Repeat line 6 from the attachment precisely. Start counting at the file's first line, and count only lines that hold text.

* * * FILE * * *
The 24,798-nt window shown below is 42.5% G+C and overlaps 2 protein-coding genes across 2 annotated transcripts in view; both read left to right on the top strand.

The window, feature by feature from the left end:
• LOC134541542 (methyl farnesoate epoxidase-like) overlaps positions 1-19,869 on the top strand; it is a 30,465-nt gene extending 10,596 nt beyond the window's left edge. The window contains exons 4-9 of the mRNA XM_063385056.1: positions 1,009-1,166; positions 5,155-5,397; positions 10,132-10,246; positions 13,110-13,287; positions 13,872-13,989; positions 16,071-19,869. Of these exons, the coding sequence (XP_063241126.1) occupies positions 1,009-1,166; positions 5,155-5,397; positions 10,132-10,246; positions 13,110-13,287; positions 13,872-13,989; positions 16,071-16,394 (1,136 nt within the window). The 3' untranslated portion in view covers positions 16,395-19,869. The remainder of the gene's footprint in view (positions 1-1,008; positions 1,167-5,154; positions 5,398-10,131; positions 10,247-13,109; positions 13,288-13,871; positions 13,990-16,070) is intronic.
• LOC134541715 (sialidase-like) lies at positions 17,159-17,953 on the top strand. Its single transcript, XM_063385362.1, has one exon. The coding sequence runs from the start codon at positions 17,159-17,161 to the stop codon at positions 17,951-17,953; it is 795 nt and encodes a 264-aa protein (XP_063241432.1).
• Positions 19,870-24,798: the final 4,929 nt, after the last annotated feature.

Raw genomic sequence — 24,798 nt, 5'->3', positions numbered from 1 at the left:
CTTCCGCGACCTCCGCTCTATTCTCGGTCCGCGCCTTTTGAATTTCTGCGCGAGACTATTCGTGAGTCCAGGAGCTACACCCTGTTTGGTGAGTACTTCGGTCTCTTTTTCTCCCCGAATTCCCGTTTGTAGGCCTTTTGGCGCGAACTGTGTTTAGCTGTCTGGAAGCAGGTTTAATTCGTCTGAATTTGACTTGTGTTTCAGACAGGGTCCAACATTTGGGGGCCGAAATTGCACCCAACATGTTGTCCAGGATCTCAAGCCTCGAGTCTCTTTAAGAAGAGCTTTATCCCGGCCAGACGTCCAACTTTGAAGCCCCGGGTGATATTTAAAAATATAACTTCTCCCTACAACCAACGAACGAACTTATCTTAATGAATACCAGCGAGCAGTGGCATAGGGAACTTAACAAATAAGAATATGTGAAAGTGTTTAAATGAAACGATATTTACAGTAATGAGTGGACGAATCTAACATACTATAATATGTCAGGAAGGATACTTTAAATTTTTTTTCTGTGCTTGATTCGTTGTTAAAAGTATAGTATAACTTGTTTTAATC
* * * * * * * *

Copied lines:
Raw genomic sequence — 24,798 nt, 5'->3', positions numbered from 1 at the left: